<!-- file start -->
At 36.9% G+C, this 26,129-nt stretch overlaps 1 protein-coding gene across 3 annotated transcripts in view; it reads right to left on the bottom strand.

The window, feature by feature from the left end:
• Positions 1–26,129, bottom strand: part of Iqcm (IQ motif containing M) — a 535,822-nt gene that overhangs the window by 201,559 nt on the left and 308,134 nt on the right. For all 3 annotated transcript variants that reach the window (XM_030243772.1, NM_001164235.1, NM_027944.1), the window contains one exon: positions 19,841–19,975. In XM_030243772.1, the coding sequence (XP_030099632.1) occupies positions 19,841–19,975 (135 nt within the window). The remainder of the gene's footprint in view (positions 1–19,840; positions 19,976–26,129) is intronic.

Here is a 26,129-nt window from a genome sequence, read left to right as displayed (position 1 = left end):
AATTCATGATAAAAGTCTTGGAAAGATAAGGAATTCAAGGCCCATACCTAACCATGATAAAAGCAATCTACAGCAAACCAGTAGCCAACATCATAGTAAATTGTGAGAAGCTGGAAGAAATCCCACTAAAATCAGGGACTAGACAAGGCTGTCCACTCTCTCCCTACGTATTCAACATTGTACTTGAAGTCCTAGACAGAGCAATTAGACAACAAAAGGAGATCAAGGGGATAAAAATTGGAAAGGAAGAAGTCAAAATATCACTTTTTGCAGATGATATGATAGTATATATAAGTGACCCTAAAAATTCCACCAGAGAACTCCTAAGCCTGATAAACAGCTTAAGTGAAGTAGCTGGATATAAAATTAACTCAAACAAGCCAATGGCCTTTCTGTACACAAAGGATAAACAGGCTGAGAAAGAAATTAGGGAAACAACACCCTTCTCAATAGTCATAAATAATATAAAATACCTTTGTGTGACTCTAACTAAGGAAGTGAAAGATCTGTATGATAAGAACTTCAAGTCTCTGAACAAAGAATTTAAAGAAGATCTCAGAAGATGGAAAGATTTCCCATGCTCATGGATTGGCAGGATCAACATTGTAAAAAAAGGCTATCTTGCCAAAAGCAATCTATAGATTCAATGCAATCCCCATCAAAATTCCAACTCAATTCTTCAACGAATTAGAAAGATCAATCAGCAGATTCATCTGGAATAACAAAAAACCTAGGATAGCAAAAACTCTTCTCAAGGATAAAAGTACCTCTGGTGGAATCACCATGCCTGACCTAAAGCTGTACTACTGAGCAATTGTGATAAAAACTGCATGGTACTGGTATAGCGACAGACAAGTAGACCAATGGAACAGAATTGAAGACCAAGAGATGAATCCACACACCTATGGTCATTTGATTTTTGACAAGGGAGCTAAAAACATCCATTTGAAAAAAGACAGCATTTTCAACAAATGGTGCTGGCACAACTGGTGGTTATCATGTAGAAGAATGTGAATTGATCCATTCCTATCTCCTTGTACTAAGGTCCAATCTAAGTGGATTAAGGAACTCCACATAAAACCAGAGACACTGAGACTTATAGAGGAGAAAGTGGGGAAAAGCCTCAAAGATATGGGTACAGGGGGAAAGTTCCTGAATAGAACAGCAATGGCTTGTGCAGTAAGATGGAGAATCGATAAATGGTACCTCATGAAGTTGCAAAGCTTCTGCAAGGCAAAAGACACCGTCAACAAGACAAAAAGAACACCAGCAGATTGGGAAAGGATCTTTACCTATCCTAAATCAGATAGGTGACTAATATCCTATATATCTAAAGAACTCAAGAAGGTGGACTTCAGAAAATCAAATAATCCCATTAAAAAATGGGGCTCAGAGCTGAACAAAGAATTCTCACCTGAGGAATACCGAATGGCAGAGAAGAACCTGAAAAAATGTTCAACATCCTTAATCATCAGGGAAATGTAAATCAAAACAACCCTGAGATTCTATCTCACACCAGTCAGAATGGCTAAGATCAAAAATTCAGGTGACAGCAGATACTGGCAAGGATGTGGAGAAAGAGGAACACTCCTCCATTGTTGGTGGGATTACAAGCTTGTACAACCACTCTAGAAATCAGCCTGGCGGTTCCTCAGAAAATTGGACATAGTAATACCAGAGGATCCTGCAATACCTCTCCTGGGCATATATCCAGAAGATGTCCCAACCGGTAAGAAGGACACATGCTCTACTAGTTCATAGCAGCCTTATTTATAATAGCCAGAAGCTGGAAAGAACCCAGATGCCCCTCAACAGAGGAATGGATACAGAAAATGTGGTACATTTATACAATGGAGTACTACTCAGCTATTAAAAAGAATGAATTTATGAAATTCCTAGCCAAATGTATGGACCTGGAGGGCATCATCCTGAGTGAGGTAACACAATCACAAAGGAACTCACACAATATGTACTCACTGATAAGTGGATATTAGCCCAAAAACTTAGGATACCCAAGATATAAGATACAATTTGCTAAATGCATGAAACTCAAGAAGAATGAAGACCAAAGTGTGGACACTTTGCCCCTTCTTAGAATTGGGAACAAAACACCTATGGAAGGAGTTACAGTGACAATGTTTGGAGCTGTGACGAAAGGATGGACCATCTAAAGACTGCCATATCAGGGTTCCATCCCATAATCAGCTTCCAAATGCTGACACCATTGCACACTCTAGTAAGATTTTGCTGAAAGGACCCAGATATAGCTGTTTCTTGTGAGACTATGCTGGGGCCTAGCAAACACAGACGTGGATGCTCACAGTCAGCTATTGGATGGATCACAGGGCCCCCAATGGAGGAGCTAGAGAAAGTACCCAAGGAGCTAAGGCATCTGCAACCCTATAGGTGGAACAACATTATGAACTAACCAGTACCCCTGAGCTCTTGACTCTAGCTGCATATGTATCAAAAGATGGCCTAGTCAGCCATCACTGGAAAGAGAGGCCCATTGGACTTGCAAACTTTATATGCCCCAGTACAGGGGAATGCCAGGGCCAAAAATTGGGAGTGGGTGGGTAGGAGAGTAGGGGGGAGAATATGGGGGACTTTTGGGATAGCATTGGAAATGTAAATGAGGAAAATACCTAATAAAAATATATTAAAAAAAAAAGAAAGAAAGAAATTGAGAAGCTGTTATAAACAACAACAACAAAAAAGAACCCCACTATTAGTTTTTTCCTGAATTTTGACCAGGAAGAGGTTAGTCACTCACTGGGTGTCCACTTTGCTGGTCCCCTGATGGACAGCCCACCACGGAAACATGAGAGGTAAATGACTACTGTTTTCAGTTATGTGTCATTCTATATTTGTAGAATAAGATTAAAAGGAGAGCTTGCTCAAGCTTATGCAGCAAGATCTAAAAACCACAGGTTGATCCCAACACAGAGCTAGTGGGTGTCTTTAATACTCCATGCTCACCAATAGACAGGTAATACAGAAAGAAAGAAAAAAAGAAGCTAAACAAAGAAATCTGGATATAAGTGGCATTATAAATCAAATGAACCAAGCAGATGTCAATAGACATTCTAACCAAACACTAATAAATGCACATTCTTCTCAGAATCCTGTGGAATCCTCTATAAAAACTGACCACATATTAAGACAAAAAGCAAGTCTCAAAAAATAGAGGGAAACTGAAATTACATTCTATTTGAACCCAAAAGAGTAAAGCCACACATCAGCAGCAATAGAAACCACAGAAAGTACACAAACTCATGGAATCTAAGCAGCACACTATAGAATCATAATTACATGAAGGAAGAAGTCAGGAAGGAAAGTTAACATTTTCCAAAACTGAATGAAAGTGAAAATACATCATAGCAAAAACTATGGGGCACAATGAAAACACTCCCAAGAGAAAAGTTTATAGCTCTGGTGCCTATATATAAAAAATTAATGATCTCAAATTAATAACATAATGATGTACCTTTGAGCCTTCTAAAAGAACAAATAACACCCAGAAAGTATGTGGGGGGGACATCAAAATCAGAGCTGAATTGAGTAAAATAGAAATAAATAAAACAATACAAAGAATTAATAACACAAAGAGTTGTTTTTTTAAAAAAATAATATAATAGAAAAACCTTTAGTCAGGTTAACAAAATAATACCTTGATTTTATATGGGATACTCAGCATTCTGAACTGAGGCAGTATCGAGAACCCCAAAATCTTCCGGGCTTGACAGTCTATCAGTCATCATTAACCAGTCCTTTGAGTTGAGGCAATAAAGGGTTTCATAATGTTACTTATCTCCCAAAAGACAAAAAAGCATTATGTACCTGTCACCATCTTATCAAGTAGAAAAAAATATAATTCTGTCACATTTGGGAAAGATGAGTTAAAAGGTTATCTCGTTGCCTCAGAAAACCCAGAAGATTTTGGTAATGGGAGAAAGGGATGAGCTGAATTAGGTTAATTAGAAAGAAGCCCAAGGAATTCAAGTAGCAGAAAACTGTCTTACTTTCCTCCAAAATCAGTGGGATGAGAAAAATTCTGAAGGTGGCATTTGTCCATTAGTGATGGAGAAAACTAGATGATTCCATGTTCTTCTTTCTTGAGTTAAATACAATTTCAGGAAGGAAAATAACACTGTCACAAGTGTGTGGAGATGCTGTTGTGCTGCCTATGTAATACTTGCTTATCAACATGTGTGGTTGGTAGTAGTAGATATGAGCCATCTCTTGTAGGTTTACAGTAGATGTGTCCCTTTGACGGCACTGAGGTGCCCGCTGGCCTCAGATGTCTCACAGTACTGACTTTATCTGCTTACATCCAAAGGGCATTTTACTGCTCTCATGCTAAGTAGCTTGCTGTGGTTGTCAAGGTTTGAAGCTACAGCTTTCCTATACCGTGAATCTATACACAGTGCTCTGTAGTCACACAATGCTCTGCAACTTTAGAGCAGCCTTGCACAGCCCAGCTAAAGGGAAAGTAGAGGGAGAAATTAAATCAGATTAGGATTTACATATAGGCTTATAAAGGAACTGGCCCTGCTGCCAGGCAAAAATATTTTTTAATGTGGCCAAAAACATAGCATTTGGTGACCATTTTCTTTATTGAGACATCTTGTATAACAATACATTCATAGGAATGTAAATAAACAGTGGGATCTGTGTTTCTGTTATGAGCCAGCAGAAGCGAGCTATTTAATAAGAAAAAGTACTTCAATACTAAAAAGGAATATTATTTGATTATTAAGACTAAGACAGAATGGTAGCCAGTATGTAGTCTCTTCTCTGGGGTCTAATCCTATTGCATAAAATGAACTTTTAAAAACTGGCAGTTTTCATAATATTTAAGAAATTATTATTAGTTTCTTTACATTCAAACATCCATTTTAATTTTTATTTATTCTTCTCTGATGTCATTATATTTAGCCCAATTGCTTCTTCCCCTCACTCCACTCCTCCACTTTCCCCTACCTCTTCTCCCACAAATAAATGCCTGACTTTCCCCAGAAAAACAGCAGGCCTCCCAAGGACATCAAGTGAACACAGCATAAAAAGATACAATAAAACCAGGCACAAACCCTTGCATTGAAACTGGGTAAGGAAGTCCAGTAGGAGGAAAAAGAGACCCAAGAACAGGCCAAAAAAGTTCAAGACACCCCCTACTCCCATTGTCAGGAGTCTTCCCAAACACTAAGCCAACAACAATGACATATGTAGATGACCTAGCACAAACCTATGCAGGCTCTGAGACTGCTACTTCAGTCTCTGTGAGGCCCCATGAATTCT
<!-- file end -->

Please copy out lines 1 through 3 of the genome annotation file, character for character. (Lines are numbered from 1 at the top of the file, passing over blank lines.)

At 36.9% G+C, this 26,129-nt stretch overlaps 1 protein-coding gene across 3 annotated transcripts in view; it reads right to left on the bottom strand.

The window, feature by feature from the left end:
• Positions 1–26,129, bottom strand: part of Iqcm (IQ motif containing M) — a 535,822-nt gene that overhangs the window by 201,559 nt on the left and 308,134 nt on the right. For all 3 annotated transcript variants that reach the window (XM_030243772.1, NM_001164235.1, NM_027944.1), the window contains one exon: positions 19,841–19,975. In XM_030243772.1, the coding sequence (XP_030099632.1) occupies positions 19,841–19,975 (135 nt within the window). The remainder of the gene's footprint in view (positions 1–19,840; positions 19,976–26,129) is intronic.